Marvell's DragonFly virtual storage accelerators have been around for close to two years. Back in April 2011, StorageReview had some hands-on time with the DragonFly storage accelerator. In August 2012, at the Flash Memory Summit, Marvell officially announced  the general availability of the DragonFly platform with two members, NVRAM and NVCACHE.

Companies such as Fusio-IO and Violin Memory are growing fast, thanks to exploding interest in the usage of Flash memory for enterprise storage. Bandwidth and latency / IOPS requirements leave PCIe as the interface of choice for this purpose. In the consumer market, we have seen SATA SSDs gain acceptance as a front end for bigger capacity HDDs. In the enterprise market, PCIe SSDs are emerging as a back-end for DRAM.

Marvell's DragonFly platform's base offering is NVRAM, which consists of a PCIe card with up to 8 GB of ECC DRAM on it and up to 32 GB of SLC NAND Flash. There is an ultracapacitor to guard against sudden power loss by backing up the DRAM contents to the Flash. The NVRAM can be used as a data cache for DAS, SAN and NAS arrays irrespective of the protocol used to access the underlying storage. The use of DRAM allows for ultra-low latency and response times (in the order of tens of microseconds). The NVCACHE product, on the other hand, uses off-the-shelf SATA MLC SSDs to augment the storage capacity of the NVRAM product. The DRAM on the PCIe card serves to address the write IOPS and latency limitations of the SSDs. This results in a performance similar to that of high-end PCIe SSDs.

Marvell is announcing the latest addition to the DragonFly family, the NVDRIVE, today. Similar to the NVCACHE, the NVDRIVE is a PCIe SSD storage / caching solution. Instead of relying on external SATA SSDs, Marvell has integrated multiple SanDisk mSATA SSDs on the board. The hardware itself has a PCIe 2.0 x8 interface with 4 GB of DRAM and up to 1.5 TB of usable Flash capacity. The unit can also act in multiple modes (NVRAM / SSD / cache). The ultracaps provide the power backup to backup the DRAM in case of power issues (the amount of DRAM is basically dictated by the largest ultracap that could be placed on the board). The additional cache serves to increase the SSD endurance also. Marvell provides a turn-key solution with firmware and software support (virtualization-aware block and file object filter drivers for caching on multiple Linux distributions). The software also allows for dynamic cache provisioning.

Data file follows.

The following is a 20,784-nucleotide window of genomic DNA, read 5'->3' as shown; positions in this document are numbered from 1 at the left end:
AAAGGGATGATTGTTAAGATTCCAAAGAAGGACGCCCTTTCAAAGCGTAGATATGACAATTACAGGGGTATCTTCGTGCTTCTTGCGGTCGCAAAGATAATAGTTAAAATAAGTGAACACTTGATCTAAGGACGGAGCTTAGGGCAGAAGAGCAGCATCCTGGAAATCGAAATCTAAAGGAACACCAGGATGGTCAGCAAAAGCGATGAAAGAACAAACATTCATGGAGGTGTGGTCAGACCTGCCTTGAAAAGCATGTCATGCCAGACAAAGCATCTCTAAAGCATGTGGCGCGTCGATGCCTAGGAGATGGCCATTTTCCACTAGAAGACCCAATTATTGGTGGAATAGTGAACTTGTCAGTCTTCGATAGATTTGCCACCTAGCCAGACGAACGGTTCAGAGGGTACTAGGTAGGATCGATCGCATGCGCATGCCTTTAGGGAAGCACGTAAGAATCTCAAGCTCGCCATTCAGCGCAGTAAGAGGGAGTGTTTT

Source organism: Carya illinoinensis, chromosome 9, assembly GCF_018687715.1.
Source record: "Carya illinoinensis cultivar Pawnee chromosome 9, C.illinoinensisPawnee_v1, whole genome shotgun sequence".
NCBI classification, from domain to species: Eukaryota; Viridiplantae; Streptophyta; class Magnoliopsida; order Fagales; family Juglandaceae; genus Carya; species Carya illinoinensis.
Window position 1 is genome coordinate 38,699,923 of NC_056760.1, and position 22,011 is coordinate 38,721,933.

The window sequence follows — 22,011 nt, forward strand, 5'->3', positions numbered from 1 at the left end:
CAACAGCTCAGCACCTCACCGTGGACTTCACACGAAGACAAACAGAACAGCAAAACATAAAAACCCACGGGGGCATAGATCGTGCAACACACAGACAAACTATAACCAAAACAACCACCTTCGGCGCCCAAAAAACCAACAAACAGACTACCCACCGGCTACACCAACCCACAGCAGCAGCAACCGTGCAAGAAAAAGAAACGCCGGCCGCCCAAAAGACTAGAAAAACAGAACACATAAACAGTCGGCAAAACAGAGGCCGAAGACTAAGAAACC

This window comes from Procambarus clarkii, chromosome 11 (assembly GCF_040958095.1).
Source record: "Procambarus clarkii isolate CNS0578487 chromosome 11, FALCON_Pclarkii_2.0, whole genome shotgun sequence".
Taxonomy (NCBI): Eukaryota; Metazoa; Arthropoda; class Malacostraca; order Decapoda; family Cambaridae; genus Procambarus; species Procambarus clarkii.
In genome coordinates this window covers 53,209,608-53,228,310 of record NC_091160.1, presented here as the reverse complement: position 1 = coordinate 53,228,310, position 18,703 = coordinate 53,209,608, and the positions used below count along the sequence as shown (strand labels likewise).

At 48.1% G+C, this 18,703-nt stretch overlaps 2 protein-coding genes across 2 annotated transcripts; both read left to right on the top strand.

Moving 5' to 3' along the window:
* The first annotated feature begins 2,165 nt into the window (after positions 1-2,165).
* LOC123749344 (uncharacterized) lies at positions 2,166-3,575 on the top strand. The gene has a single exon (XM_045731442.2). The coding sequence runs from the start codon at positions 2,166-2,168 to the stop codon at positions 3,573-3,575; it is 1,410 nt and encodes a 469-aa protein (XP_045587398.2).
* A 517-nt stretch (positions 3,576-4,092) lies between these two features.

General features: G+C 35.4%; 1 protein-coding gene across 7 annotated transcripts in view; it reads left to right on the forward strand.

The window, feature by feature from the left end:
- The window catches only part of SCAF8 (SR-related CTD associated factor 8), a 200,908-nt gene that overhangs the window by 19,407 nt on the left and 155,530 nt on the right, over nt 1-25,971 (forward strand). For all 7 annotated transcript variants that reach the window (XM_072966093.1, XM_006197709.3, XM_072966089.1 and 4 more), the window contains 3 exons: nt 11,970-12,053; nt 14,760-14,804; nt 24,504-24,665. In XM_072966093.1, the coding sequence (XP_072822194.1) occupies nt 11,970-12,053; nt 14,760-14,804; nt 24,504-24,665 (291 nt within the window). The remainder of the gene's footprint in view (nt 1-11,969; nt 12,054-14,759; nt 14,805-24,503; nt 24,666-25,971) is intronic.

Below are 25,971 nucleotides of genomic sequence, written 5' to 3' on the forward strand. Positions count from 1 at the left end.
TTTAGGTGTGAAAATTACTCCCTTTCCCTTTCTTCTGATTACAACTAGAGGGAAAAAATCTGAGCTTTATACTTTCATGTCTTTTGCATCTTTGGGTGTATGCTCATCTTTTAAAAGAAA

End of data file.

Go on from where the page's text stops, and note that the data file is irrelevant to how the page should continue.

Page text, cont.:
Marvell claims that the NVDRIVE is a price/performance leader with more than 10x TPM (Transactions per minute) per dollar compared to the leading PCIe SSD caching solution (read, Fusion-IO) in the HammerORA TPC-C MySQL 5.1 database benchmark.

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  • Kevin G - Thursday, January 03, 2013 - link

    The layout of the NVDRIVE seems kinda odd. Off hand it looks like it has 8 mSATA boards: 4 hidden in that picture behind a daughter board that has 4 mSATA boards itself. Considering that there are some connectors that'll stack two high, it makes me wonder why they went with a daughter board for additional mSATA slots.

    The ultracapacitor looks like a battery backup from the picture. If that's the case, why bother having it on the PCI-e card when it could be mounted else where in a server chassis? (Several RAID controllers I've seen do this.)

    If the server market is going to go with mSATA, why not a back plane on the front of a server chassis with numerous mSATA slots that could be hot swapped? mSATA cards are narrow enough that it could be oriented vertically in the front of a 1U chassis. They're thin enough that 16 could easily be mounted up front with room for two 2.5" HD's for backup. With 256 GB mSATA cards, that'd be 4 TB of unformatted space which is a respectable amount for a 1U server.
    Reply
  • PaulJeff - Thursday, January 03, 2013 - link

    I like the idea of a mSATA hot swap bay, the high density potential is great.

    That said, "SATA" is not considered "enterprise" in many IT circles. HP calls SATA "Nearline SAS" to not have to say SATA.

    Perhaps, mSAS is the way to go. But to ratify a new connector standard would be expensive and time consuming.
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  • Kevin G - Thursday, January 03, 2013 - link

    The main advantage of SAS as a protocol over SATA is multipathing so that one controller can go down but the data is still accessible via a different controller.

    The mSATA form factor uses the same connector as mini-PCIe. That spec has one PCI-e defined with a provision for a second PCI-e to go over the connector. Multi-lane support could be accomplished by having each PCI-e lane go to a different controller. PCIe does allow this in their specification but I have not heard of any implementation using multiple controllers for a single slot. With SATA-Express and NVMe controllers could also use the mSATA/mini-PCIe form factor and allow for enterprise class features. I'm kinda surprised that the SATA-Express and NVMe working groups didn't converge on a common mSATA/miniPCIe spec.
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  • dilidolo - Thursday, January 03, 2013 - link

    SAS advantage is full deplux vs. half duplex on SATA.
    A lot of SAS environment is not multipathed.
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